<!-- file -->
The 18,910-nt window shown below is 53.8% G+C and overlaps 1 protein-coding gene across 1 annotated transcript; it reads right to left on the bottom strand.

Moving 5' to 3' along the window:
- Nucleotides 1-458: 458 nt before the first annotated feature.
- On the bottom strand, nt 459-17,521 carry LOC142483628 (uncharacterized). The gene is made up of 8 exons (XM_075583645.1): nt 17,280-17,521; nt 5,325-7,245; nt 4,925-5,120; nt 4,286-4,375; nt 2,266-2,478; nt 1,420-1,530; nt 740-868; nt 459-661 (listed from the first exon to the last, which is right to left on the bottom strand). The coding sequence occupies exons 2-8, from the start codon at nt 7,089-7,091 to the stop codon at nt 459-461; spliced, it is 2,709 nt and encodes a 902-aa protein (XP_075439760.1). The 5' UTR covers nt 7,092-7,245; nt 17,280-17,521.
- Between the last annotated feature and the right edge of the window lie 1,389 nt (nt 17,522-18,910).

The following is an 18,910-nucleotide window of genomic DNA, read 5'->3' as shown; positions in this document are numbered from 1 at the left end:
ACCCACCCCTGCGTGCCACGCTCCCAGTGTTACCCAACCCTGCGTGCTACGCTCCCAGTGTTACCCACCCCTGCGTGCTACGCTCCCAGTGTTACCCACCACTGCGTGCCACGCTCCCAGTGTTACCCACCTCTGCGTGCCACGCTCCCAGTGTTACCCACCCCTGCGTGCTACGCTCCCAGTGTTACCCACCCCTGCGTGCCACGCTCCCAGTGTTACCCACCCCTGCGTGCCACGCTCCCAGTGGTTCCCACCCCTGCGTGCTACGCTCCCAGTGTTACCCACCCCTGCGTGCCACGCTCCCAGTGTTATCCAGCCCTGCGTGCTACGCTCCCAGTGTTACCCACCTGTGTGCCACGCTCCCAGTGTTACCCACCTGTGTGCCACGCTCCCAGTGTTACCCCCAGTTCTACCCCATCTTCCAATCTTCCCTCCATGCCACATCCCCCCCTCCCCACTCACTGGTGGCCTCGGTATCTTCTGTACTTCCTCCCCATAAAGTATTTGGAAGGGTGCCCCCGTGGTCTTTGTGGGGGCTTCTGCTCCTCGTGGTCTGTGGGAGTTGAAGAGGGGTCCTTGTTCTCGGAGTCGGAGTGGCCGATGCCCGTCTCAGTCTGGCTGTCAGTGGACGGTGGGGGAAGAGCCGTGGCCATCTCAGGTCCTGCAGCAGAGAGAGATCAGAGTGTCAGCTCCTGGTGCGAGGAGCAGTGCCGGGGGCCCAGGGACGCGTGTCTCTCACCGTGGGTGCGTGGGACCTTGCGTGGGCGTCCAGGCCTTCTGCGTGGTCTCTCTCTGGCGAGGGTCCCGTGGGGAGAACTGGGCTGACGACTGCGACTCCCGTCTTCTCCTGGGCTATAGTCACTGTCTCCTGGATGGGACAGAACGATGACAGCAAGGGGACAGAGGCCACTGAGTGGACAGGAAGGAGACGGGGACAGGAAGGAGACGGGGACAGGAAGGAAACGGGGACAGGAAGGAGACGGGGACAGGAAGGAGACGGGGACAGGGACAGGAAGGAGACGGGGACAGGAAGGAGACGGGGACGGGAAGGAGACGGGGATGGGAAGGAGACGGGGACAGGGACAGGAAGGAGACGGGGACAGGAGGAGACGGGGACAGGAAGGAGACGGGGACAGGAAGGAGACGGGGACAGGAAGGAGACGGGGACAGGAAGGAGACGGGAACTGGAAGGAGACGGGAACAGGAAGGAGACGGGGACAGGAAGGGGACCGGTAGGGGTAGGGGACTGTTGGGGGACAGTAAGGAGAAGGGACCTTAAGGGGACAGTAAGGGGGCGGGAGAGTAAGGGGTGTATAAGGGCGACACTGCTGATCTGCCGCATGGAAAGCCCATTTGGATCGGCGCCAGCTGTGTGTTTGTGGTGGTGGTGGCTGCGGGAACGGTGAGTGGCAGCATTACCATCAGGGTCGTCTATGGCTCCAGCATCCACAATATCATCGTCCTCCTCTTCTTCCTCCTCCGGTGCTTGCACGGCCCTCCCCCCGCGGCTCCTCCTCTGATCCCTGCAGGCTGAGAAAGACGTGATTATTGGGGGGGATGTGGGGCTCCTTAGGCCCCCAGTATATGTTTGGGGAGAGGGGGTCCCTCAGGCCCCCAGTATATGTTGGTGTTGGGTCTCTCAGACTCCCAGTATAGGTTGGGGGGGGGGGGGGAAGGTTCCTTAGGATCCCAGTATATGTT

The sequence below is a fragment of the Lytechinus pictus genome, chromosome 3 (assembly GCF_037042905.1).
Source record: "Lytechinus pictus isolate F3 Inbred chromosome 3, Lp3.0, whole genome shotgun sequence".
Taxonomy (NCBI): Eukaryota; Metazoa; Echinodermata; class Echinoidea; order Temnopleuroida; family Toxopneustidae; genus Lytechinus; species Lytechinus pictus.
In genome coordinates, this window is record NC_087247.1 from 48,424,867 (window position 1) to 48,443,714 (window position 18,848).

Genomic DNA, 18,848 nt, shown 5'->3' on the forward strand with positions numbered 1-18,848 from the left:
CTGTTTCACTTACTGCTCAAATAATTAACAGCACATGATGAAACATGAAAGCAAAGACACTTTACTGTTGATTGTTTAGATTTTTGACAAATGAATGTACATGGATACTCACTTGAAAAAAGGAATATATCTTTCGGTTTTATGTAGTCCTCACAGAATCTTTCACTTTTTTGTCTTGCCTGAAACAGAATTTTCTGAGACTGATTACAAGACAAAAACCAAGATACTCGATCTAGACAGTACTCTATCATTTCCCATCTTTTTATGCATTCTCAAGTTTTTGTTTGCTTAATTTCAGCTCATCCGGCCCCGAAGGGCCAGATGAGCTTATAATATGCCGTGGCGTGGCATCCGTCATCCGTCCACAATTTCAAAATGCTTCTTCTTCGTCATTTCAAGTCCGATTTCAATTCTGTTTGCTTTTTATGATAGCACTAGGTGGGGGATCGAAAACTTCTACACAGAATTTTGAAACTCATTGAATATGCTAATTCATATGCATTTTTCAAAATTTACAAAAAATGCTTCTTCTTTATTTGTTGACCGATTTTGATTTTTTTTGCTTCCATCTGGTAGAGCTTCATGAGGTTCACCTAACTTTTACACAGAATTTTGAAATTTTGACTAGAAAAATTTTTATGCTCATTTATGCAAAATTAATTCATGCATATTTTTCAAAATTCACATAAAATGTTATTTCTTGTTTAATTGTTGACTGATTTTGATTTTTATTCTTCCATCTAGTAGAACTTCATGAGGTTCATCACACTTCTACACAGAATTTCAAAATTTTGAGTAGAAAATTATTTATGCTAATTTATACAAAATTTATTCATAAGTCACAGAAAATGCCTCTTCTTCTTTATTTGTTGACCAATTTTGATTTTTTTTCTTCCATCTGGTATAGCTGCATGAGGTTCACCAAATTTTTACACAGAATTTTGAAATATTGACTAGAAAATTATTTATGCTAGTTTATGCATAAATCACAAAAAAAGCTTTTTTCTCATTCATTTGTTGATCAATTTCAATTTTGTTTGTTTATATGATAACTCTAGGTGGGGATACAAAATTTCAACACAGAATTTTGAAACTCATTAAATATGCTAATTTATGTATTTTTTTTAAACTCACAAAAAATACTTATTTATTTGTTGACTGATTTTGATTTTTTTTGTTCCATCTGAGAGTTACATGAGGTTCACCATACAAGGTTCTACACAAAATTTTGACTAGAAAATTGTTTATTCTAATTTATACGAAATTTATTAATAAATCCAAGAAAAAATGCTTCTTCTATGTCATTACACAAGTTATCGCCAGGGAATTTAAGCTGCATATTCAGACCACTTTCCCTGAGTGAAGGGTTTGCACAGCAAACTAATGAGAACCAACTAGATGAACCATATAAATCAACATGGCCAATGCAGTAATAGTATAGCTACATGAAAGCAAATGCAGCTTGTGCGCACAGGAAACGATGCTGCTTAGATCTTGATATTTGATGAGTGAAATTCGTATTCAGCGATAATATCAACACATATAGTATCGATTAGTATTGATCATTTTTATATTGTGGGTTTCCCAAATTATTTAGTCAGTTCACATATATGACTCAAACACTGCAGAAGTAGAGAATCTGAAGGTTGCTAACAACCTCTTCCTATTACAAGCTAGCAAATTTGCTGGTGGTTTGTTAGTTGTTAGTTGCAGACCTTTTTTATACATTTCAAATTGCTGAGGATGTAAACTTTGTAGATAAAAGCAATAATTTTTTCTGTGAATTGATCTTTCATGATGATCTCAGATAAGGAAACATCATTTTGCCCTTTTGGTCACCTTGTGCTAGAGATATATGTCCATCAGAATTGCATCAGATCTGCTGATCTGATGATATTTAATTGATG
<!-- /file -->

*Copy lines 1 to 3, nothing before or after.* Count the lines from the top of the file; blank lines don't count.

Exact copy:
The 18,910-nt window shown below is 53.8% G+C and overlaps 1 protein-coding gene across 1 annotated transcript; it reads right to left on the bottom strand.

Moving 5' to 3' along the window:
- Nucleotides 1-458: 458 nt before the first annotated feature.